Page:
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“… with a slight breath the lung will swell and the heart becomes strong … and as I do this and take care that the lung is inflated at intervals, the motion of the heart does not stop …”
Vesalius (1514 –1564)
Maintaining a patent airway is of paramount importance if the lungs are to be inflated successfully with high inspired oxygen concentration during cardiopulmonary resuscitation (CPR) attempts. The association between delivering adequate breaths via a patent airway and maintenance of cardiac function was clearly recognized by Vesalius in the sixteenth century. Patients requiring CPR often have an obstructed airway, usually caused by loss of consciousness, but occasionally it may be the primary cause of cardiopulmonary arrest. Prompt assessment, with control of the airway and ventilation of the lungs is essential. This will help to prevent secondary hypoxic damage to the brain and other vital organs as well as maintaining cardiac function. Without adequate oxygenation it may be impossible to restore a spontaneous cardiac output from a myocardium in cardiac arrest.
An extensive review of the science behind airway management during cardiac arrest was published recently: the 2005 International Consensus on Cardiopulmonary Resuscitation and Emergency Cardiovascular Care Science with Treatment Recommendations (CoSTR). The European Resuscitation Council (ERC) Basic Life Support (BLS) and Advanced Life Support (ALS) Working Parties have recently published new guidelines on management of the airway during cardiac arrest and these were based partly on the recommendations published in CoSTR.
Jerry P. Nolan, Department of Anaesthesia and Intensive Care Medicine, Royal United Hospital, Bath BA1 3NG, UK,
Douglas Chamberlain, Department of Resuscitation Medicine, School of Medicine, Cardiff University, Wales, UK,
William H. Montgomery, Department of Anesthesiology, Straub Clinic and Hospital, University of Hawaii School of Medicine, Honolulu, Hawaii, USA,
Vinay M. Nadkarni, Departments of Anesthesia, Critical Care and Pediatrics, University of Pennsylvania School of Medicine, Philadelphia, Pennsylvania, USA
Clinical guidelines aredefinedby the Institute ofMedicine in the United States as“systematically developed statements to assist practitioner and patient decisions about appropriate health care for specific clinical circumstances.” The main objective of guidelines is to improve the quality of care received by patients by closing the gap between what clinicians do and what scientific evidence supports. Guidelines provide a point of referencefor auditing performanceof clinicians or hospitals and may improve effectiveness and efficiency. The development of guidelines requires appropriate resources: expert clinicians, group process leaders, and financial support. All these statements refer to guideline development in general, but they are particularly relevant to the development of resuscitation guidelines that have existed for at least 40 years. The steps involved in the process for developing evidence-based guidelines have been outlined by the Grades of Recommendation Assessment, Development and Evaluation (GRADE) Working Group (Table 71.1).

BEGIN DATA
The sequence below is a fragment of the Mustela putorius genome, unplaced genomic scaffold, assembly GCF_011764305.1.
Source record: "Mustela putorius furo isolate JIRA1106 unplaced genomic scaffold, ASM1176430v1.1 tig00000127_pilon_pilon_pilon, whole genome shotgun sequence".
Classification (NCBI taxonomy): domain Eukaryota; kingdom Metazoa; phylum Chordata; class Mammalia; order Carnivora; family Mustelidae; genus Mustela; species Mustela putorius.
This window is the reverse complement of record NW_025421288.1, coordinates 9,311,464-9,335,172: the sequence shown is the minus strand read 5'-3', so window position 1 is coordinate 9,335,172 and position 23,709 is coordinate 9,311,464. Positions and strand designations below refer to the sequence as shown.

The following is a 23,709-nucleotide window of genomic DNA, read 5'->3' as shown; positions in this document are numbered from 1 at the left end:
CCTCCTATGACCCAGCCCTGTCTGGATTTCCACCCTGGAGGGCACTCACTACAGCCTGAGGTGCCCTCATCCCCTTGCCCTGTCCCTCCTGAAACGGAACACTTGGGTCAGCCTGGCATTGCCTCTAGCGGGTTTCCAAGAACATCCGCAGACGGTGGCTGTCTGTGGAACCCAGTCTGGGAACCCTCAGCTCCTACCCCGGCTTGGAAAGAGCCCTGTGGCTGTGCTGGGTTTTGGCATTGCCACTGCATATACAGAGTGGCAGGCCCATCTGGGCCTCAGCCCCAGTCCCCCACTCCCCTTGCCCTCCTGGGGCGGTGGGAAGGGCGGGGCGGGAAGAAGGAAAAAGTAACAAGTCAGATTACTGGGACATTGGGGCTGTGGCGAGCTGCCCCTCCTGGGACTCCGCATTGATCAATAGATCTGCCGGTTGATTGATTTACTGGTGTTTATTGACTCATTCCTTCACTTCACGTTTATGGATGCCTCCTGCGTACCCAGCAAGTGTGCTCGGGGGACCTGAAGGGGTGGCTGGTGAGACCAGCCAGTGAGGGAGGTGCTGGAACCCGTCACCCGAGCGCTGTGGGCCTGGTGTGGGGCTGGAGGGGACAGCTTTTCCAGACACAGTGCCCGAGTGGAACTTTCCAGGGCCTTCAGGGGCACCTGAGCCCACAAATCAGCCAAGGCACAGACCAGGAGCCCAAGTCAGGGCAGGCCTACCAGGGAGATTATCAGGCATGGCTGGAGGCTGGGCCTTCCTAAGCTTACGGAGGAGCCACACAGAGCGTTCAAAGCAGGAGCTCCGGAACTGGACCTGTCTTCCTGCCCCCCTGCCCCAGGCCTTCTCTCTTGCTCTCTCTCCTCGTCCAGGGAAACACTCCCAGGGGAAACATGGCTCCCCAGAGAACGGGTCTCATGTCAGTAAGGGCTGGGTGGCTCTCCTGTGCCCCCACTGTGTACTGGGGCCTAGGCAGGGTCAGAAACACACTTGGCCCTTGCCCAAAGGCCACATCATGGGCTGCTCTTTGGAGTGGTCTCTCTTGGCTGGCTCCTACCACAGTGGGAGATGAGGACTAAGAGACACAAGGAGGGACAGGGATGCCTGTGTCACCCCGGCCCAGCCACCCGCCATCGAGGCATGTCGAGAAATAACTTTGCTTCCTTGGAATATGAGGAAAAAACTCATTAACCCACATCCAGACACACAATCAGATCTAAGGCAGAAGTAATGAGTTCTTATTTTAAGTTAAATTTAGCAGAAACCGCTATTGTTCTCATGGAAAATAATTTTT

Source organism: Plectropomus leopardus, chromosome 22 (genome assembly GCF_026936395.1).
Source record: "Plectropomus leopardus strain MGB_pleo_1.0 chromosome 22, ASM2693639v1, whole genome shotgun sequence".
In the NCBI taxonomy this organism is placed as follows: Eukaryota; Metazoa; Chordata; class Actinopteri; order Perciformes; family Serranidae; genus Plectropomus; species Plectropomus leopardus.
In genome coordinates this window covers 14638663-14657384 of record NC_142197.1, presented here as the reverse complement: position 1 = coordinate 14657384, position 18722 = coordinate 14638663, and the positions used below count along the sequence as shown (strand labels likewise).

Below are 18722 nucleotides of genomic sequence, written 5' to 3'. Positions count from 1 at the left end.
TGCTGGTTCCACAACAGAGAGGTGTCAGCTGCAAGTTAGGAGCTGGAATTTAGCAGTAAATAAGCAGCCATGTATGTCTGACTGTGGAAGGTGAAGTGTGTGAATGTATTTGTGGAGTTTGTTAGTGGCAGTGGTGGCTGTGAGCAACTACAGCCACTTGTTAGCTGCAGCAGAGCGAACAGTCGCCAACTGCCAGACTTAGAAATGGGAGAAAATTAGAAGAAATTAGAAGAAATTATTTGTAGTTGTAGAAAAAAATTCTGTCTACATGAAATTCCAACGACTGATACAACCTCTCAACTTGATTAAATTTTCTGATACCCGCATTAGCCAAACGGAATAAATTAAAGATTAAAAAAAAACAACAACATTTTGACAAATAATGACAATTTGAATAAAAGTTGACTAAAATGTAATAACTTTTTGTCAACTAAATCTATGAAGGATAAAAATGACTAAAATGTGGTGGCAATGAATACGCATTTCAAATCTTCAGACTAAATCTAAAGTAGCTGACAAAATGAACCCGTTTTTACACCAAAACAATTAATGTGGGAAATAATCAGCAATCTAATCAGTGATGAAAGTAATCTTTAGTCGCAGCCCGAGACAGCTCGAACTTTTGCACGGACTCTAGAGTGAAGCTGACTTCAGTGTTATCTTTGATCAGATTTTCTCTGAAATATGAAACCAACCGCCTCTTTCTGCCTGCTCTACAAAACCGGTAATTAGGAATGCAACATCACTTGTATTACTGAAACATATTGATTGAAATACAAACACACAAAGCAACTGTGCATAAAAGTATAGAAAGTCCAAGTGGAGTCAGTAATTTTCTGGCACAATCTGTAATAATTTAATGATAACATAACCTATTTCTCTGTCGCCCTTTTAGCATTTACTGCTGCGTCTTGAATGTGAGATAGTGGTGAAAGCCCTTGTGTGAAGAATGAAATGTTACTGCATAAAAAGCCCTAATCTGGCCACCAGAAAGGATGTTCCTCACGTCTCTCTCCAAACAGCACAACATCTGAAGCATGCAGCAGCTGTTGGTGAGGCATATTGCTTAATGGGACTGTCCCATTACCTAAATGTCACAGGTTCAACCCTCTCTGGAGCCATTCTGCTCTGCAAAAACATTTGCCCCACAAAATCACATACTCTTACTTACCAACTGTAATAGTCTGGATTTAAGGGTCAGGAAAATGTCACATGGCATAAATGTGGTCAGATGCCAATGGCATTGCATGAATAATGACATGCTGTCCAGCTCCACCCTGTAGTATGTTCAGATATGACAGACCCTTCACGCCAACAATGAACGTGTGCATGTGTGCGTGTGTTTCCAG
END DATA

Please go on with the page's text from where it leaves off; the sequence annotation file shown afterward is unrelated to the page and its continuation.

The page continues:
This chapter will review the history of consensus development in resuscitation, the role of the International Liaison Committee on Resuscitation (ILCOR), the process involved in undertaking a systematic review of resuscitation science, and the writing of clinical guidelines based on a consensus of the science.
The history of international CPR consensus and guideline development
The modern approach to cardiopulmonary resuscitation (CPR) was described in the late 1950s and early 1960s. Although this was undoubtedly the birth of CPR, it was immediately realized that the challenge was to spread the word and educate healthcare workers and laypeople throughout the world. This same challenge faces us today whenever CPR guidelines are modified and updated.
Gas-powered resuscitators (ventilators) designed to be used primarily for resuscitation should be basic and simple to use. They offer many advantages over manual methods of ventilation during in-hospital cardiopulmonary resuscitation. Portable ventilators intended for critical care transport require additional, more sophisticated features such as: adjustable pressure limiting valves, air-mixing, airway pressure gauge, independent tidal volume and rate controls, and a Positive End-Expiratory Pressure (PEEP) valve. The performance of six gas-powered resuscitators/portable ventilators (TransPAC, Oxylog, Ambu Matic, ERA 2000, Uni-Vent, and MARS) was evaluated.
The accuracy of volumes delivered to a test lung at three different compliance and resistance settings, was assessed for each ventilator prior to clinical evaluation during cardio-pulmonary resuscitation (CPR) and patient transport.
In each circumstance, measured tidal volumes and levels of minute ventilation decreased as resistance was increased and compliance reduced. Much of this loss of measured tidal volume occurred through inspiratory pressure relief valves that tended to start leaking at pressures below the preset level. Increasing levels of back-pressure resulted in further reductions in tidal volume when the ventilators were tested using the air-mix mode (available on three of the devices). In general, each resuscitator functioned well when used during CPR within the hospital.
Each resuscitator tested failed to deliver the preset volumes and this must be considered during their use. Inspiratory pressure relief valves for all but one of the ventilators tested would not permit the delivery of adequate levels of ventilation in patients with low pulmonary compliance and/or high airway resistance.
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